Yesterday we launched X-Thousand Dogs, the largest dog epigenetics study in the world, powered by the participation of science-minded dog lovers. And thanks to the overwhelming response, the DNA sampling portion of the study is already fully subscribed.
There’s still time to play an important role, however, by joining the interactive community science part of our study. Enroll today and we’ll ask you to complete a series of surveys, photo challenges and other activities that tell us more about your dog’s general health, environment, and lifestyle. The study is open to all dog owners in the U.S. and the information you contribute about your dog will support research intended to give dogs longer, healthier years.
Meet some of the participants from our beta launch in November:
A new way of looking at DNA
Traditional genetic tests look only at the sequence of DNA. In the X-Thousand Dogs study, we’ll be assessing the DNA sequence as well as epigenetics, a newer field dedicated to understanding the processes that turn certain genes on and off. Recent research suggests epigenetic changes can have significant impacts on canine health.
Quantifying these epigenetic changes will help us identify how certain factors like age, activity, environmental stressors, and disease might affect a dog’s overall health and lifespan. This may allow us to predict future health outcomes and, because epigenetic changes are dynamic and reversible, potentially provide pet parents with health interventions they can make with their dogs.
Curious to learn more? Explore our Epigenetics primer.
What do we hope to learn?
Loyal is developing drugs intended to extend dog lifespan and healthspan. To target and treat the aging process itself, we first need to understand how dogs age. What drives the aging process? Does it progress linearly, or accelerate after certain milestones? What differs biologically between two dogs of the same age that are not equally healthy?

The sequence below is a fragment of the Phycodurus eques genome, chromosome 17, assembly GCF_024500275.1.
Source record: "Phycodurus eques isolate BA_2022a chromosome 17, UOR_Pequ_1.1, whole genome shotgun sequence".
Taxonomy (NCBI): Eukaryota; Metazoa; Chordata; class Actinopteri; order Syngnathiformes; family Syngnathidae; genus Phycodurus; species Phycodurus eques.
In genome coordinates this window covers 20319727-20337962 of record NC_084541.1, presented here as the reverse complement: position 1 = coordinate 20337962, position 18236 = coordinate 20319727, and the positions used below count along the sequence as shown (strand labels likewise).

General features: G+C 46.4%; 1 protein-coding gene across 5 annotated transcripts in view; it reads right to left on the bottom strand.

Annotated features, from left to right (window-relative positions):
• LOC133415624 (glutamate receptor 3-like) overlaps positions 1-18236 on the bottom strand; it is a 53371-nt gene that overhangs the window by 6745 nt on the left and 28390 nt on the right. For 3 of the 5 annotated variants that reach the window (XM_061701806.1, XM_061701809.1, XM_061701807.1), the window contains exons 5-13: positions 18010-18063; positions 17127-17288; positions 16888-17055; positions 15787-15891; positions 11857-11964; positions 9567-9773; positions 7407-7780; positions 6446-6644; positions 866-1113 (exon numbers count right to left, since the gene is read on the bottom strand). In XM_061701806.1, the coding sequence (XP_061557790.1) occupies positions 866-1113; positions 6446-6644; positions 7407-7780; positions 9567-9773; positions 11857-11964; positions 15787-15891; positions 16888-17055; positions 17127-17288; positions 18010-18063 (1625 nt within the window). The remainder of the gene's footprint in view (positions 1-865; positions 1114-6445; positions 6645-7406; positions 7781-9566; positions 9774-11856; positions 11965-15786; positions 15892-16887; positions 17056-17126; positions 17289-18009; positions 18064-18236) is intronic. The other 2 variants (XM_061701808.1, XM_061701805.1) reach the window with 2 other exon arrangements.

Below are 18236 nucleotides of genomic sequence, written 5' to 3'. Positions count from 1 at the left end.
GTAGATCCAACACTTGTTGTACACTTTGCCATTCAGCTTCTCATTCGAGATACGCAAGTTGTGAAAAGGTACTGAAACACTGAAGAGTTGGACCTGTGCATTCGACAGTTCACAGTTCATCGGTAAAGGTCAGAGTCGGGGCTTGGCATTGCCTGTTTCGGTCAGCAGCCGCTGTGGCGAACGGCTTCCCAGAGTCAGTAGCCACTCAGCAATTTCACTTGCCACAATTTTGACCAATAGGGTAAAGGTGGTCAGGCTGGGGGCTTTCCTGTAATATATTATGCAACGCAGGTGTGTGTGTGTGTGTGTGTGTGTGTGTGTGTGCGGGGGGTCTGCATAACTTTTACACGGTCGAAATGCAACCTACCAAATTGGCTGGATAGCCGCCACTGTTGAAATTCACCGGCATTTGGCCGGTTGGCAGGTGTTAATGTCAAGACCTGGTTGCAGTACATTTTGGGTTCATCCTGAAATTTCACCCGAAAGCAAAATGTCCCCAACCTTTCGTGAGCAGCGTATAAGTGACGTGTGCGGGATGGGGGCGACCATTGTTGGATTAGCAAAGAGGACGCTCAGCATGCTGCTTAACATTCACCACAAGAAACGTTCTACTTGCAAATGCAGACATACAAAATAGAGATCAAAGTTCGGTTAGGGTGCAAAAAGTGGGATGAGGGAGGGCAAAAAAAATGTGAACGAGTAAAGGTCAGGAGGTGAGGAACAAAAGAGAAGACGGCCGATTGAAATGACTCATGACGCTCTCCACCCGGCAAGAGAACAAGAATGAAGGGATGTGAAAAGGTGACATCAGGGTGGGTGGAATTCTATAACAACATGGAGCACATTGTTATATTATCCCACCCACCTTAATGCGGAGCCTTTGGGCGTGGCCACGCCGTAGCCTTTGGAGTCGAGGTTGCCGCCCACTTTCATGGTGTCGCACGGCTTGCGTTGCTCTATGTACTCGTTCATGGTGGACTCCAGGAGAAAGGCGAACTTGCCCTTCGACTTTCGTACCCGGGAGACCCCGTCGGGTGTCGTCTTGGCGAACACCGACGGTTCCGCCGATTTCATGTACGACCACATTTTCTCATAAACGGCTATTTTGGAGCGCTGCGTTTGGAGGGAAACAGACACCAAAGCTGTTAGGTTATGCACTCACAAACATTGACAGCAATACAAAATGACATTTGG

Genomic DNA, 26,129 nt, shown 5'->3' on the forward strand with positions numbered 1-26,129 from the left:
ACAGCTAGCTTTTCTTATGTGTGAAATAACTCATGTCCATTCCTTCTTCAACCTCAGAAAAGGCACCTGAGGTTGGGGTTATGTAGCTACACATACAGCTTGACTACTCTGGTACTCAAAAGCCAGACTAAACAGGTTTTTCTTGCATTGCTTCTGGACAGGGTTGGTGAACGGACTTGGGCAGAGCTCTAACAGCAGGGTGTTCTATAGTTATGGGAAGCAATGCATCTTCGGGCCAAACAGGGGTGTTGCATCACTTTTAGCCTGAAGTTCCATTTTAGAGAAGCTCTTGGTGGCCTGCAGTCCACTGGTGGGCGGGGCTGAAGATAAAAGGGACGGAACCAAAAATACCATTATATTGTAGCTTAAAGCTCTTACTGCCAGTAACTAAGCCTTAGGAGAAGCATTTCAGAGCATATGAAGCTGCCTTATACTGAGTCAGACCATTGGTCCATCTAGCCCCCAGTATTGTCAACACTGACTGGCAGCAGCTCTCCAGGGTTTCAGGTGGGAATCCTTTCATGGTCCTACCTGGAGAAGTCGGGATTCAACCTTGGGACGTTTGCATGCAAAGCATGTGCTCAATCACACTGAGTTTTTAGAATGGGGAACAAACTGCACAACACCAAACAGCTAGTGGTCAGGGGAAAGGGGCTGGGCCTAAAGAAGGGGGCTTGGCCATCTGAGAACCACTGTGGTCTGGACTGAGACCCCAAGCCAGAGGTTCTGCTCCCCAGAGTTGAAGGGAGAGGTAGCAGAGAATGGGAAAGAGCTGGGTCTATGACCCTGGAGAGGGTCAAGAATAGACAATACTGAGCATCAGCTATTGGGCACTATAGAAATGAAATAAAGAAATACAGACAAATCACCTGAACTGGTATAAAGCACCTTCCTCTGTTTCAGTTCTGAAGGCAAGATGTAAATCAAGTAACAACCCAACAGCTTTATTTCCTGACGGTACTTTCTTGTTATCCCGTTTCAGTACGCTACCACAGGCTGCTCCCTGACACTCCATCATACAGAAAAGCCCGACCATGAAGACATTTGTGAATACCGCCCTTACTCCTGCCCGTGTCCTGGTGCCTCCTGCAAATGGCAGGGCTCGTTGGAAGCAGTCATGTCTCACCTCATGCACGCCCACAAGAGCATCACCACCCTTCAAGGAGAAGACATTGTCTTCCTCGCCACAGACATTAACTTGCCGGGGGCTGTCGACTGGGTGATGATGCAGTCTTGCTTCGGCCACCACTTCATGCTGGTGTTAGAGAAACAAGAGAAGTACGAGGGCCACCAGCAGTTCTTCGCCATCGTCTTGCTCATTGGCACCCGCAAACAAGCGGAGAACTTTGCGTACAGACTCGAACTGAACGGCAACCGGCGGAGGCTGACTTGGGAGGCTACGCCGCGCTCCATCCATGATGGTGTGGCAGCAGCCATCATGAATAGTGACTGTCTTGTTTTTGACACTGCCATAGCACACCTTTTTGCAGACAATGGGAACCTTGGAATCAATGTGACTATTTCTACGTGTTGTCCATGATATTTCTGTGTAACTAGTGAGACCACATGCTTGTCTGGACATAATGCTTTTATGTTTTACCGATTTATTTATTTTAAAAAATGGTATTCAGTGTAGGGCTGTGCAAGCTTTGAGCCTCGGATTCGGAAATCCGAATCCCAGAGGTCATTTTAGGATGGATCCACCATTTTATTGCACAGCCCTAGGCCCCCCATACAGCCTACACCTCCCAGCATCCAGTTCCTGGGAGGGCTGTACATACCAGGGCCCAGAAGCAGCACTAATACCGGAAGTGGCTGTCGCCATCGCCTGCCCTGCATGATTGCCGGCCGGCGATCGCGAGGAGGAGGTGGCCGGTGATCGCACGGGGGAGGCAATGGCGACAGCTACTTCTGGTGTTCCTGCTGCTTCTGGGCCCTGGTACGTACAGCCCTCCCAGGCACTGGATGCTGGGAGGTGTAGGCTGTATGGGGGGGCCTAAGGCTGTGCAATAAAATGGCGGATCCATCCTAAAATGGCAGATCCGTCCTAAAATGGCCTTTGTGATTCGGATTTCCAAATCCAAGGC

Aging is a highly variable process, so we need participants’ help collecting as much data as possible. The more survey responses, photo submissions, and other information we receive, the more accurately we can model variability across all dogs.
XTD is a research study, so we can’t fully predict what we may find in the data, but we’re excited to share the scientific journey with our study participants.
How is this relevant to developing human aging drugs?
In addition to being our best friends, dogs are an excellent model of human aging. This is in part because of our unique relationship with dogs—they live in our houses, eat when we eat, and exercise when we do (or don’t), so they’re exposed to the same environmental factors we are. They also are genetically closely related to us and broadly manifest disease in the same way.
This means that by understanding how dogs age, we can learn about how we age, too.
How to participate
Enroll your dog from the X-Thousand Dogs page. We’ll email soon with your first survey questions and challenges.
And please check back here regularly. We’ll be sharing more about the X-Thousand Dogs Study—and much more—in the months to come.